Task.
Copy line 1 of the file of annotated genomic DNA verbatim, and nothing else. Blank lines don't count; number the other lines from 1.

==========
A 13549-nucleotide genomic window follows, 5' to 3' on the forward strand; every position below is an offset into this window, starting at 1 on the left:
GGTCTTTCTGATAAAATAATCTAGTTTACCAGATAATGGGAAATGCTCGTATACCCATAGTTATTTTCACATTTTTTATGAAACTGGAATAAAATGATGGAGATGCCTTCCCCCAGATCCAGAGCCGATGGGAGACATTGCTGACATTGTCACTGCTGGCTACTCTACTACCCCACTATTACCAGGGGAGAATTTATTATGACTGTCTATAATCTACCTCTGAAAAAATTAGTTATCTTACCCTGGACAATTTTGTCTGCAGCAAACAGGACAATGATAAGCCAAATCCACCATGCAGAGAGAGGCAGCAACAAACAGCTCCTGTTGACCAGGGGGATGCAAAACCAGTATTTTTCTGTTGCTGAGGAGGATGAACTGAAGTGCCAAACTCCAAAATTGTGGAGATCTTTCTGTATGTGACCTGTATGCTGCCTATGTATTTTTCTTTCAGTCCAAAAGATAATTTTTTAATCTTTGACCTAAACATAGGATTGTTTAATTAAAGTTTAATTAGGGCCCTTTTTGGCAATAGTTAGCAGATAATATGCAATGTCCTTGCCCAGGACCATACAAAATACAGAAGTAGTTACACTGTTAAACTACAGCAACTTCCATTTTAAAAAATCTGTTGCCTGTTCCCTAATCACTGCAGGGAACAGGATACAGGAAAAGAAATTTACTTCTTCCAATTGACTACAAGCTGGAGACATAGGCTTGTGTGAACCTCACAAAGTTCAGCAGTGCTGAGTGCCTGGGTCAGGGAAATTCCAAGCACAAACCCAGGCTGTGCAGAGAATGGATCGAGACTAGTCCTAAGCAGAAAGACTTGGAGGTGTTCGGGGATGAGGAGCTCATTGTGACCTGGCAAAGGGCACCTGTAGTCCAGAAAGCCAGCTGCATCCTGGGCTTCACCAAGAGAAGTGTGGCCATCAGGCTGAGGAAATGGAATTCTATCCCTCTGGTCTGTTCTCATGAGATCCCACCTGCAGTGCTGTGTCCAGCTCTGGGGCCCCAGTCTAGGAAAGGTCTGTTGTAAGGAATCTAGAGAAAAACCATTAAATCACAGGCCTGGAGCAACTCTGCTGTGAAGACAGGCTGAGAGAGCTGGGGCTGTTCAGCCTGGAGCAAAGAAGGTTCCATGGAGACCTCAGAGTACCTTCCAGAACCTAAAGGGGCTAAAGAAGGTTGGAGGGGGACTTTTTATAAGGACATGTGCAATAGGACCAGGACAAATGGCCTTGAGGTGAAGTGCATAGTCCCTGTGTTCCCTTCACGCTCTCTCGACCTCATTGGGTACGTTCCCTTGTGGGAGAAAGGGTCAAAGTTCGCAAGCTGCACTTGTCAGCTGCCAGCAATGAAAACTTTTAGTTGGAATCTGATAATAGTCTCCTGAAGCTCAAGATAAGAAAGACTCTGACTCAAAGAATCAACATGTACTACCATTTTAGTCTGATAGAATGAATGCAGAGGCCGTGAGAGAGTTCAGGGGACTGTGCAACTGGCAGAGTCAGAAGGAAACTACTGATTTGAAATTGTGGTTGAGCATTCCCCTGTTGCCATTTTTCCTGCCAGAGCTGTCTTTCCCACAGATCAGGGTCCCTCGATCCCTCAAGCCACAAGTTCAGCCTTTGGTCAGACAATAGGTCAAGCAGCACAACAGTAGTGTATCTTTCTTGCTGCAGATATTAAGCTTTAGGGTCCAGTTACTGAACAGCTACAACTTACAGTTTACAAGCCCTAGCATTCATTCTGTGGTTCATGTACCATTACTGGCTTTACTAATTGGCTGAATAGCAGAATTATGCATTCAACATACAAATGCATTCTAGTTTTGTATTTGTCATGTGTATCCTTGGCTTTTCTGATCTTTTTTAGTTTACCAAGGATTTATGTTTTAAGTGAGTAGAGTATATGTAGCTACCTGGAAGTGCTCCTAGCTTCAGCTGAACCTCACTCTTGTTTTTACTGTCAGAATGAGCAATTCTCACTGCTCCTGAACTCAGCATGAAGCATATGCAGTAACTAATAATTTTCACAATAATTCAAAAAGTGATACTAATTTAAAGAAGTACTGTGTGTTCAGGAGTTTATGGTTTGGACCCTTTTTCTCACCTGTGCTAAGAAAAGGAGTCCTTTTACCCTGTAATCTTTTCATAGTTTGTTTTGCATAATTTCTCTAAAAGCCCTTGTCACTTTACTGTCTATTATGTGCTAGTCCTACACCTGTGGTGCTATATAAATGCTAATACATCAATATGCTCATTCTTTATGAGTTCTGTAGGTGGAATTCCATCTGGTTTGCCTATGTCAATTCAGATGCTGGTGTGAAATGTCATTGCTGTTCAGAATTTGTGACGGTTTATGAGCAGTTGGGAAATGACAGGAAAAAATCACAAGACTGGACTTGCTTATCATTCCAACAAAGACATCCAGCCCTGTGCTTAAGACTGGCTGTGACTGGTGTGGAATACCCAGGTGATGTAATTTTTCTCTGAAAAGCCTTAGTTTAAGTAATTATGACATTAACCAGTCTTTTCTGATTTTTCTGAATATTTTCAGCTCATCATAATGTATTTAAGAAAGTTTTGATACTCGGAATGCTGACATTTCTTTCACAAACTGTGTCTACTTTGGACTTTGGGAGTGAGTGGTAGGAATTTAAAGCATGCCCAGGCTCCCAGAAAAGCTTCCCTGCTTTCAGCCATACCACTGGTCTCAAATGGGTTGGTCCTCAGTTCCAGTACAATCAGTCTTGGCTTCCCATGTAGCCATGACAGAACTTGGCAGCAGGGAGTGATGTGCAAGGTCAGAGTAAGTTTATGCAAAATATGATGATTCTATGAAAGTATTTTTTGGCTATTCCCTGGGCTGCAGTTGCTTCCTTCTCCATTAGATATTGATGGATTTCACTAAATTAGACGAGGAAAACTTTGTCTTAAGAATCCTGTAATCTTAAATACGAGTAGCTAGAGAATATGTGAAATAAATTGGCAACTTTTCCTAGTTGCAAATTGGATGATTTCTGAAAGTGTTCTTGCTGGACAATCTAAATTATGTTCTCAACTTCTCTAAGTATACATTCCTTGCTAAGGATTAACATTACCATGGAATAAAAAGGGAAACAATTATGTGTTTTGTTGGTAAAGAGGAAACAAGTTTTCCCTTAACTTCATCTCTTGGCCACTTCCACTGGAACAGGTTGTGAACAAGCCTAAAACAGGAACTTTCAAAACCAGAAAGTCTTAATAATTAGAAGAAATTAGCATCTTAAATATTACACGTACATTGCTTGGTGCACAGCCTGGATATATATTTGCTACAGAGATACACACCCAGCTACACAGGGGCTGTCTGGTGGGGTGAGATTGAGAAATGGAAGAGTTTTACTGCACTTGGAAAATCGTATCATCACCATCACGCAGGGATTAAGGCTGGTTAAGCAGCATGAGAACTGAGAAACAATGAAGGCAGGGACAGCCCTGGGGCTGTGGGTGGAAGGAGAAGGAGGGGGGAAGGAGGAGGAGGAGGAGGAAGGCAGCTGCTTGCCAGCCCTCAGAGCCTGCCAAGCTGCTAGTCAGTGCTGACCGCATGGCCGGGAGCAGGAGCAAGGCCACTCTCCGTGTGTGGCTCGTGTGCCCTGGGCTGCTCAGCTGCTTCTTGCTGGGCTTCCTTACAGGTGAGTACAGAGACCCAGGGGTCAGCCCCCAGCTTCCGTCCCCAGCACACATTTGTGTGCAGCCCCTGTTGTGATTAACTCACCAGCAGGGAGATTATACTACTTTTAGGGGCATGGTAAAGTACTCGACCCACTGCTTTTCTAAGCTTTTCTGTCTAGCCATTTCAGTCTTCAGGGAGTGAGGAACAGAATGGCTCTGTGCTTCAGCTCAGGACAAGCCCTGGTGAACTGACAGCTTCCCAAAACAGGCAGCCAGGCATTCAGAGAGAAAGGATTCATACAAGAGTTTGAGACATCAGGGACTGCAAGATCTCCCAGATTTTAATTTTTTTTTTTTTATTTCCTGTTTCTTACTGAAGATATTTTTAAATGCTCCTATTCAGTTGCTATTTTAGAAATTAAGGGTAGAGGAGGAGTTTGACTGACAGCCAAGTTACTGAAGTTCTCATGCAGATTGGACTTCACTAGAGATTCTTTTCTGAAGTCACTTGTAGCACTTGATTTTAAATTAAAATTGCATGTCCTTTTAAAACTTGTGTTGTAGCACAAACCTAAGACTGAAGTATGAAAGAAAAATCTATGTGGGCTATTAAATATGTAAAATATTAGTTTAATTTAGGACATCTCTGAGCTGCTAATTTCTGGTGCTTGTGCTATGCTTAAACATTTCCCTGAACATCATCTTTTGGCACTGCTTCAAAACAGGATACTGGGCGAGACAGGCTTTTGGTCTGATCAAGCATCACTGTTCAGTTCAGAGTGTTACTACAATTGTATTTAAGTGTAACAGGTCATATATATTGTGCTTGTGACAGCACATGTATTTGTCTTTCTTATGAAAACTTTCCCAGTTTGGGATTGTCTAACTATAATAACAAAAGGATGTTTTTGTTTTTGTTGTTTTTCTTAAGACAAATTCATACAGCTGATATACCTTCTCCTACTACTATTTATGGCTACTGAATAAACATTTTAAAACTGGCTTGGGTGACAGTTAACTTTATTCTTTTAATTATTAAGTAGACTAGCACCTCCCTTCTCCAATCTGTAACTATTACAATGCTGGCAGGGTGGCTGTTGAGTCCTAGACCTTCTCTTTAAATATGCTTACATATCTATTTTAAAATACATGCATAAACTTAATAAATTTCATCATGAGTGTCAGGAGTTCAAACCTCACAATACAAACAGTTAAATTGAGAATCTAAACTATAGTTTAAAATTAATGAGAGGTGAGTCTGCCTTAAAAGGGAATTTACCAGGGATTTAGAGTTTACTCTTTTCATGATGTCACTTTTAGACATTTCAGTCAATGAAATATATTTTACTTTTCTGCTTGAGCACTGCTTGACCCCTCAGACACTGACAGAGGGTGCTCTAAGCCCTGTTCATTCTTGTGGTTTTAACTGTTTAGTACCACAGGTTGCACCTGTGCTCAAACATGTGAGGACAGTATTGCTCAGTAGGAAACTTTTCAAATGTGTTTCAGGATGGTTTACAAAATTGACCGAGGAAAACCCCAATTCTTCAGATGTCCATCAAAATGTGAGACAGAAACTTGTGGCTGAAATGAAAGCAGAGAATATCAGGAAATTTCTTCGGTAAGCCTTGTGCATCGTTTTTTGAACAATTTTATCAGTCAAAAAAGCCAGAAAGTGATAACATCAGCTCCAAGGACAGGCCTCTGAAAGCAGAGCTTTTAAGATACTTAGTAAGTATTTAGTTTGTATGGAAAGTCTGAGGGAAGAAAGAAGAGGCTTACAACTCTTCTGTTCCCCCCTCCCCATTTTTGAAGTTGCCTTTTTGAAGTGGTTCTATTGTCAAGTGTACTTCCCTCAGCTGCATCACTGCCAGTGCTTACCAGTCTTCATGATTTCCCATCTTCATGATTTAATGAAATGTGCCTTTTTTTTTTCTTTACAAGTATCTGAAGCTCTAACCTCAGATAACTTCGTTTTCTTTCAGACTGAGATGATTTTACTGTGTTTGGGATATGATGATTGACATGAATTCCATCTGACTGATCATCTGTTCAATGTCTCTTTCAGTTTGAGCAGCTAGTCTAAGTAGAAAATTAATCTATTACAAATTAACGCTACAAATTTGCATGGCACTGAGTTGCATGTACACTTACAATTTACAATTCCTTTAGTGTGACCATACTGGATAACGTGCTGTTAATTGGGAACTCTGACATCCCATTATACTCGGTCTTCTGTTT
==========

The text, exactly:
A 13549-nucleotide genomic window follows, 5' to 3' on the forward strand; every position below is an offset into this window, starting at 1 on the left: